Asia never fails to capture the imagination, from its people to the colourful cultures and sensational landscapes. Our Destination Asia teams have compiled some of their favourite books that best capture the marvels of Asia.
Sightseeing by Rattawut Lapcharoensap
‘One of the most widely reviewed debuts of the year, Sightseeing is a masterful story collection by an award-winning young author. Set in contemporary Thailand, these are generous, radiant tales of family bonds, youthful romance, generational conflicts and cultural shiftings beneath the glossy surface of a warm, Edenic setting. Written with exceptional acuity, grace and sophistication, the stories present a nation far removed from its exoticized stereotypes. In the prize-winning opening story “Farangs,” the son of a beachside motel owner commits the cardinal sin of falling for a pretty American tourist. In the novella, “Cockfighter,” a young girl witnesses her proud father’s valiant but foolhardy battle against a local delinquent whose family has a vicious stranglehold on the villagers. Through his vivid assemblage of parents and children, natives and transients, ardent lovers and sworn enemies, Lapcharoensap dares us to look with new eyes at the circumstances that shape our views and the prejudices that form our blind spots. Gorgeous and lush, painful and candid, Sightseeing is an extraordinary reading experience, one that powerfully reveals that when it comes to how we respond to pain, anger, hurt, and love, no place is too far from home.’
Love and Death in Bali by Vicki Baum
‘Set against the backdrop of the Dutch invasion of Bali just over a century ago, and the resulting “mass suicides” of the Balinese royalty, the moving story unfolds of the peasant Pak and his family and friends, and the tragedy that is their shared fate.
Written within living memory of the bloody events called the puputan (the “ending”), Love and Death in Bali is the story of a passionate yet peaceful and deeply spiritual people who defy the Dutch imperial forces through an act that would bring them certain death—and certain rebirth.
The looting of a Chinese trading ship gives the Dutch colonial forces the perfect excuse to intervene in island affairs, but they encounter astonishing resistance. In the battle of Badung, wave upon wave of Balinese clothed in white ceremonial garb charged into the blazing Dutch guns, kris daggers in hand, prepared to die. Who among them will survive, and how will their lives be forever changed?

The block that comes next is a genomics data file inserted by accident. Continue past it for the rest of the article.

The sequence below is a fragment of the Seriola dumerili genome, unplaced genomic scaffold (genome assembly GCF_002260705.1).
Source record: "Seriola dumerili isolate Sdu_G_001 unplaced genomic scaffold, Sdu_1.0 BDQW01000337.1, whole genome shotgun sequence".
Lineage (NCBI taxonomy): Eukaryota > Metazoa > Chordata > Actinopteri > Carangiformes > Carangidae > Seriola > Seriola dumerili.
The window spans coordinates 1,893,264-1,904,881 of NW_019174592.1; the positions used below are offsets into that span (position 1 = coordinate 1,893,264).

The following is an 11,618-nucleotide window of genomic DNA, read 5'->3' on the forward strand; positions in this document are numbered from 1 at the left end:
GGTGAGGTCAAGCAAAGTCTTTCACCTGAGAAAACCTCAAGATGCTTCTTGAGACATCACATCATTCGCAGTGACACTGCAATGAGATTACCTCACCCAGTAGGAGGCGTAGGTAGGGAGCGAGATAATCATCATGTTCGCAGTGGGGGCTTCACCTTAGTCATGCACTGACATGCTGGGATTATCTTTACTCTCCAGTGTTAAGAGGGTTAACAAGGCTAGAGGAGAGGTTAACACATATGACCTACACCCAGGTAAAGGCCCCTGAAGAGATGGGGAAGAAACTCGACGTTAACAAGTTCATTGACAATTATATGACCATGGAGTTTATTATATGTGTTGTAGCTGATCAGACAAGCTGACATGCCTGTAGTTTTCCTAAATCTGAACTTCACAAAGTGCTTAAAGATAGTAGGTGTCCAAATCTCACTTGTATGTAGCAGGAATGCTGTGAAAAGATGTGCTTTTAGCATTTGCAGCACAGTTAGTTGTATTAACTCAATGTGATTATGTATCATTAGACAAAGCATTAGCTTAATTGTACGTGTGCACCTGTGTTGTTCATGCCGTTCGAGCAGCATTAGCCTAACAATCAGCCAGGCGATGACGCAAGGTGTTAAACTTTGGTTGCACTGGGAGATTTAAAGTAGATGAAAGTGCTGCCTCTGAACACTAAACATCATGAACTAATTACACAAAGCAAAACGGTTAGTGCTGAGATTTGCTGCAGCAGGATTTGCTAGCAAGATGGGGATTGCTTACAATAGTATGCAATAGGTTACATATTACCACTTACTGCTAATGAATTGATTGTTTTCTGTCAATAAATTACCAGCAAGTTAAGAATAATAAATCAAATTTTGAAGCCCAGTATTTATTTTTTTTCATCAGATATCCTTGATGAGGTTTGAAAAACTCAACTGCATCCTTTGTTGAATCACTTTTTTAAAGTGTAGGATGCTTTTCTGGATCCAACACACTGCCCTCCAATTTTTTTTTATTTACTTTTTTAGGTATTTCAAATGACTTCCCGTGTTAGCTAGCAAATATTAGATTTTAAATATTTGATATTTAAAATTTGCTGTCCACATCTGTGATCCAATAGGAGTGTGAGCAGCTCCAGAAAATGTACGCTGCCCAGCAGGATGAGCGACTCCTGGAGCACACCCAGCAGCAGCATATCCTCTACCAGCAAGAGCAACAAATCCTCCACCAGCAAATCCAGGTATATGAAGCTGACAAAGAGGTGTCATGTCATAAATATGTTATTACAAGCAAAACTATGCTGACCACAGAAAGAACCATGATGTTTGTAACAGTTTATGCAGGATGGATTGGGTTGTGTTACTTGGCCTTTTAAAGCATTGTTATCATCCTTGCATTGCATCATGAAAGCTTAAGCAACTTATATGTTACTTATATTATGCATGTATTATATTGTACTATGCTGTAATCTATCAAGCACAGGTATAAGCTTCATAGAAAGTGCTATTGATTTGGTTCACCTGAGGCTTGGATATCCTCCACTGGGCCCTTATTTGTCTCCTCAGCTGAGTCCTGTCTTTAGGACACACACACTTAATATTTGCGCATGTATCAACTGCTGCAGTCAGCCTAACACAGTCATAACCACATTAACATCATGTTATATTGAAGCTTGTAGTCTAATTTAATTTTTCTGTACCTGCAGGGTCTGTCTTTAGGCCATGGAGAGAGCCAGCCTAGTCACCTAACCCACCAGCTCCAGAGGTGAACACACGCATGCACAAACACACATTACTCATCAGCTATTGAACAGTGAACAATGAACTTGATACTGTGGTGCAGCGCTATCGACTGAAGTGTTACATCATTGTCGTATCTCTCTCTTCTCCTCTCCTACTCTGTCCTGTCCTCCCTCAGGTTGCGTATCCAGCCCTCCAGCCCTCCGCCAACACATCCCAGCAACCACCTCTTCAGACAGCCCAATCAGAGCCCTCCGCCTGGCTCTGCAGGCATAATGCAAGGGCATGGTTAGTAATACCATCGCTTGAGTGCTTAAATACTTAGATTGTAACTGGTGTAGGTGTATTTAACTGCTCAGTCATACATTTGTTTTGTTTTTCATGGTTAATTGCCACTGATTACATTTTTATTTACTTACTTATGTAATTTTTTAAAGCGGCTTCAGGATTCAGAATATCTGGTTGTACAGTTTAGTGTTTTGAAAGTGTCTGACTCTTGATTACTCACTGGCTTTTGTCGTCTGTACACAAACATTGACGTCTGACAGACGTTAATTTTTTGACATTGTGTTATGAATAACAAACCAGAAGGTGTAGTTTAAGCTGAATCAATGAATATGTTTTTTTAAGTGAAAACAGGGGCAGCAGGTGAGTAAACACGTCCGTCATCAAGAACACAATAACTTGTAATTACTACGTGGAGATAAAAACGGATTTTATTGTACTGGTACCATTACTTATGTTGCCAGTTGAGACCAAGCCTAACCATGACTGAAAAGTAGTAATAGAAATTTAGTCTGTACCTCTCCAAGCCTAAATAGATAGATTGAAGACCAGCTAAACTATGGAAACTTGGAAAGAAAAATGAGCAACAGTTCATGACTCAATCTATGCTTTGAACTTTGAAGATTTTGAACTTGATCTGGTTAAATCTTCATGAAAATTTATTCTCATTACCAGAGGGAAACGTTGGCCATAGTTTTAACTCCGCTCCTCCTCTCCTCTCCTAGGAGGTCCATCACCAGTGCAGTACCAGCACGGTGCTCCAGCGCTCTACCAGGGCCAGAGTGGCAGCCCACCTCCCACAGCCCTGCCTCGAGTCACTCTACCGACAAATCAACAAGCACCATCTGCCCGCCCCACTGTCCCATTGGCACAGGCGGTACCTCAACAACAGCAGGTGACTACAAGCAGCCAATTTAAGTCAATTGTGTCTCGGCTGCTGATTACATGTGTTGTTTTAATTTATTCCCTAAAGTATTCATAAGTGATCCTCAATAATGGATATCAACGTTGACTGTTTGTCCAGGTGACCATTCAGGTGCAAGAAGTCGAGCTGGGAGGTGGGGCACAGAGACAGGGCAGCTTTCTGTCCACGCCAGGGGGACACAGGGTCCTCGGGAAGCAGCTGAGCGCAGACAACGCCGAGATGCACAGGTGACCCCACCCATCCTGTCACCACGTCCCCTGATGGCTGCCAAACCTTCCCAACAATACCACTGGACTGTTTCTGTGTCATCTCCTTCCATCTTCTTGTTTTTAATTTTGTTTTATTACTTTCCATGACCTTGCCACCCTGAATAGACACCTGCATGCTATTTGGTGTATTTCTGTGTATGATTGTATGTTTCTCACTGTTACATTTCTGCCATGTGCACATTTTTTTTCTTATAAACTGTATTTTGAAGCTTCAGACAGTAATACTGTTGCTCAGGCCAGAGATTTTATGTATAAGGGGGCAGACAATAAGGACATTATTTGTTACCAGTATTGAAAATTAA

Love and Death in Bali, first published in German in 1937, is considered by many to be the finest novel ever written about this island paradise where everyone, regardless of caste or position, is woven into the fabric of an ancient culture, connected by customs and, above all, by strong religious beliefs. now reissued in a completely re-edited edition under its original title, with an introduction by anthropologist and award-winning author Nigel Barkley.’
Complete Notes from Singapore: The Omnibus Edition by Neil Humphreys
‘Almost 200 years ago, an Englishman by the name of Stamford Raffles landed on the shores of Singapore and the rest, shall we say, is history. A decade ago, another Englishman came to Singapore and left behind a wholly different kind of legacy. “Notes from an even Smaller Island”, “Scribbles from the Same Island” and “Final Notes from a Great Island” are three widely-acclaimed offerings by Neil Humphreys detailing his own Singapore story of a man who came, who saw and who fell in love with the tiny tropical nation. “Complete Notes from Singapore: The Omnibus Edition” brings together all three best-selling books for an insightful account of one man’s relationship with Singapore and Singaporeans that has spanned an entire decade.’
The Beach by Alex Garland